Folk goes along with sematic and phonetic reduction.

Folk Etymology inLanguage  Jessica BhatiaSan Diego StateUniversity           Folk Etymology             Miller (2014) acknowledges the roleof folk etymology in development of languages in various parts of the world.

The author establishes the relationship between folk etymology and the wordforming process. According to Miller (2014), there are various factors thatinteract to cause changes in language and sound. However, he asserts that folketymology is the core aspect that affects language and sound change. To expoundon how folk etymology results in change in language and sound, he firstrecognizes the fact that change in language mostly goes along with sematic andphonetic reduction.

With respect to grammar, the process of grammaticalizationindicate that reduction in complexities of sematic and phonetic are fundamentalstages of raising the status of grammatical constructions. The article addsthat in relation to lexicalization, sematic and phonetic reduction causes theformerly transparent, analytic, and motivated words to lose motivation and theend result is holistic formations as well as none-transparent developments(Miller, 2014). Theories are also used to explain the role of folk etymology onchanges in language and sound. Gorrell (1994) applied the naturalness theory toexplain the connection.  According toGorrell (1994), the sematic complexity ought to correspond to formalconvolution. On the other hand, the formal intricacy must as well match tosematic complexity. Despite the fact that lexicalization and grammaticalizationare capable of restoring constructional iconism through giving function andform to semantics, Gorrell (1994) engages in trying to establish an explanationon how de-lexicalization and de-gramaticalization can be applied to achievesimilar outcomes. In reference to Gorrell’s explanations, de-lexicalizationgoes along with restoration of motivation as well as segmentation of lexicalunits and opaque morphological.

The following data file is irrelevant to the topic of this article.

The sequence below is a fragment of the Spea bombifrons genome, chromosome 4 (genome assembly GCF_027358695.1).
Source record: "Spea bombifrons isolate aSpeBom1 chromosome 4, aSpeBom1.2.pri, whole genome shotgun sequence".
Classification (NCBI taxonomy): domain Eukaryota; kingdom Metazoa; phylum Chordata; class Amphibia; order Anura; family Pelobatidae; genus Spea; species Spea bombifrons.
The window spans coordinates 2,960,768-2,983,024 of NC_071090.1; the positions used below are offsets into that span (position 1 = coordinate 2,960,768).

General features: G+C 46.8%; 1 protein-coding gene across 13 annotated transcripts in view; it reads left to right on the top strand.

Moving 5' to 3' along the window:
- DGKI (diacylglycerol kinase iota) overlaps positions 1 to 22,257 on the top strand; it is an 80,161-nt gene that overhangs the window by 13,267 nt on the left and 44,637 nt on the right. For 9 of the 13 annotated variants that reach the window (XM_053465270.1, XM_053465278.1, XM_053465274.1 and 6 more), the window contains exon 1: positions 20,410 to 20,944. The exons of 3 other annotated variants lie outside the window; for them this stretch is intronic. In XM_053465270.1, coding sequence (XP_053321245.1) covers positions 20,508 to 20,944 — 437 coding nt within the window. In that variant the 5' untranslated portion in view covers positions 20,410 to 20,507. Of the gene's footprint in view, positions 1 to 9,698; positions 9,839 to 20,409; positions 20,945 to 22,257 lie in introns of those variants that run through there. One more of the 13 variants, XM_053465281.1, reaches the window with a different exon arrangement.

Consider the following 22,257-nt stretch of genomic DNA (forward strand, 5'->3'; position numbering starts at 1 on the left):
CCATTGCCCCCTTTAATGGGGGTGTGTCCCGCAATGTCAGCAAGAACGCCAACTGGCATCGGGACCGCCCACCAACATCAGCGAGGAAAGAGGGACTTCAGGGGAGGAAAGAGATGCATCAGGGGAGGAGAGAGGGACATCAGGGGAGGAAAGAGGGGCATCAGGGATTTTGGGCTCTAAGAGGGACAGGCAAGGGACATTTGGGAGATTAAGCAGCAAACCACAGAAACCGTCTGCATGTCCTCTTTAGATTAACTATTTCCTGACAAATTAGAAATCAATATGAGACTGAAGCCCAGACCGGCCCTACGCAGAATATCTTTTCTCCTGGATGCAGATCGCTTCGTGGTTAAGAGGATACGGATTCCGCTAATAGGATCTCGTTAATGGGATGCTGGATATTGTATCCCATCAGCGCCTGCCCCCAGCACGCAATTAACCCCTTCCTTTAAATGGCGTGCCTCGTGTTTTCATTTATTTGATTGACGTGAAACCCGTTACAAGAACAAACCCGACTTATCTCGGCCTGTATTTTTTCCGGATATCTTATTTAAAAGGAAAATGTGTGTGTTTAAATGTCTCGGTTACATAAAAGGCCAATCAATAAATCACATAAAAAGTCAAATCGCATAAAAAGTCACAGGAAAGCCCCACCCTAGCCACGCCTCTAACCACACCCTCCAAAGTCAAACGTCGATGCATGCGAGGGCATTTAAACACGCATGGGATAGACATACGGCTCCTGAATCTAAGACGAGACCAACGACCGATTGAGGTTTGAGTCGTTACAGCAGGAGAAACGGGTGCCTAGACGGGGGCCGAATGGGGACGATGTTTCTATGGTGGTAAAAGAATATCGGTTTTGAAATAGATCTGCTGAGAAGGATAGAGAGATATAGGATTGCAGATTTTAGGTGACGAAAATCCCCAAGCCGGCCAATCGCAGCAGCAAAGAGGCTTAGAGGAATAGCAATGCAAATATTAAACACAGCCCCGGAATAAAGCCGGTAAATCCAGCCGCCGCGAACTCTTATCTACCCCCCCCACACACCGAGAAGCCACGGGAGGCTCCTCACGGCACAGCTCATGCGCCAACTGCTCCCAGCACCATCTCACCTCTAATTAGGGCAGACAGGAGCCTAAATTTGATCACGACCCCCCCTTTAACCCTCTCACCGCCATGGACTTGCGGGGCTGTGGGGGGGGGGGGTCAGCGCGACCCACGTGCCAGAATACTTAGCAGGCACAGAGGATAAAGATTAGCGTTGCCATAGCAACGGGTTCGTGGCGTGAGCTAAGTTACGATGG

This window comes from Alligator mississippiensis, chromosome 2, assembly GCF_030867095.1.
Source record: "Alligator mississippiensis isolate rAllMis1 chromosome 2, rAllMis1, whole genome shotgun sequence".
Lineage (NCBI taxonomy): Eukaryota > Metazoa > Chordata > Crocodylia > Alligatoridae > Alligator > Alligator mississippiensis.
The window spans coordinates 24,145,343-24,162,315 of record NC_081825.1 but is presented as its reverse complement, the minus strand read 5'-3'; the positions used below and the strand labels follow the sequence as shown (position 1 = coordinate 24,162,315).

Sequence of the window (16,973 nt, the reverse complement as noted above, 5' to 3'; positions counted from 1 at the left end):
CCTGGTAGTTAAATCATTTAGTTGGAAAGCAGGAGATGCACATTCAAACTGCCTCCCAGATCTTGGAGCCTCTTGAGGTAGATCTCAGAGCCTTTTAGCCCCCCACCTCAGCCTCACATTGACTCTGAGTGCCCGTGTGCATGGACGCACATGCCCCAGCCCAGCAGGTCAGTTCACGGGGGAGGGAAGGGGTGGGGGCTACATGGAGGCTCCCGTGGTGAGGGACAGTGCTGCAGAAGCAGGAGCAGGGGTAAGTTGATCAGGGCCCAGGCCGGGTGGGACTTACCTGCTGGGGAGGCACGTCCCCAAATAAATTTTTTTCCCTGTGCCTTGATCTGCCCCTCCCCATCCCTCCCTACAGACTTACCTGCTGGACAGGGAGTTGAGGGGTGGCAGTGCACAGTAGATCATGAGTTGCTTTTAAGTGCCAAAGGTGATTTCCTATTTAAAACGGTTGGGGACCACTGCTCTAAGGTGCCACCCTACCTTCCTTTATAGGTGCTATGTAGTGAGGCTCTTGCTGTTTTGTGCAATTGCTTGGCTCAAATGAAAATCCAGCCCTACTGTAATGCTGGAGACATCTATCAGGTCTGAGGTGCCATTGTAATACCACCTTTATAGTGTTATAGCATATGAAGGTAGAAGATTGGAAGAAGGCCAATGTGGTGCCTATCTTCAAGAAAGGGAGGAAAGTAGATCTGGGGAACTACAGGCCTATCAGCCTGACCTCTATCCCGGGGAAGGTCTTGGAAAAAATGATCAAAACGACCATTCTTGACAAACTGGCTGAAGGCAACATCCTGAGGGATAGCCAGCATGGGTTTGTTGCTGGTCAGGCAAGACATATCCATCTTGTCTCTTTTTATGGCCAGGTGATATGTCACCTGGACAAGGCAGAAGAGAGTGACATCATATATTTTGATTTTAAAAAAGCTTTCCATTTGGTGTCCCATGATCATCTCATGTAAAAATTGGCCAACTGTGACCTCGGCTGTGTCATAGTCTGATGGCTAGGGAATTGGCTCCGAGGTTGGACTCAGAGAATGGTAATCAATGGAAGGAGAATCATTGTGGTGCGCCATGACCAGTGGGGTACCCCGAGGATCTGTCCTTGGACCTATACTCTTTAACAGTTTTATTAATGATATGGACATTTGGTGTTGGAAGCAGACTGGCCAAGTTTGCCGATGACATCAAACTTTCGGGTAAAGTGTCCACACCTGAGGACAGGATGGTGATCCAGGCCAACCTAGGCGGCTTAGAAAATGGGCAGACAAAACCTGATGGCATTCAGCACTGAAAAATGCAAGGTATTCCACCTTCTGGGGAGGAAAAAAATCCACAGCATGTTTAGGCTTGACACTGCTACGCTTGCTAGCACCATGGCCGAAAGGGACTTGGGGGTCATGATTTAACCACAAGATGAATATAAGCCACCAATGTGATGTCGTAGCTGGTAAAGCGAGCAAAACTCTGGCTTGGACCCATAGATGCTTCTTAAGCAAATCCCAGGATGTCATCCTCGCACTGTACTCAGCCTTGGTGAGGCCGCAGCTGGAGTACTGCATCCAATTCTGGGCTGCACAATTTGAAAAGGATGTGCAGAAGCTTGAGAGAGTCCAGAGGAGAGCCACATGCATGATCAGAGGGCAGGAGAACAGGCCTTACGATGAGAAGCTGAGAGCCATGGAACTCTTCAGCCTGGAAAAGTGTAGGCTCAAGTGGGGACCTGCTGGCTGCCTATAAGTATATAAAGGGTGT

According to Gorrell (1994), the process isprototypically and conventionally embodied in folk etymology (Gorrell, 1994).            According to Rundblad and Kronenfeld(2003), acquisition of language plays a core role in folk etymology and theetymology can be considered as language acquisition. The authors relies on thelanguage acquisition process in children to establish how acquiring newlanguage is significant to folk etymology.

It can also take place among adultsas they acquire new words or when they learn a second language. At some point, Miller (2014) also recognizes the role of first language attainment in folketymology. Rundblad and Kronenfeld seem to have a similar line of thinking asMiller in relation to the association between acquisition of first language andfolk etymology. In reference to the combined thinking of the authors, acquisition of first language is fundamental in regard to folk etymologybecause it mirrors the need of a speaker to create natural form meaningassociations as well as demonstrating such perfect signs in chain structures thatdo not use marked sounds through selecting fragments that are easier topronounce. Acquisition of new language acquisition stands a crucial proof forpropensities of languages to re-establish constructional iconism. All the same, the general challenge of restricted power for children to initiate languagechange should as well be well thought-out as an obstructive force behind theestablishment of the particular folk etymologies (Rundblad & Kronenfeld, 2003).             Bauer (2006) narrates about certainaspects that cause misunderstandings in regard to folk etymology and itseffects on sound and language change.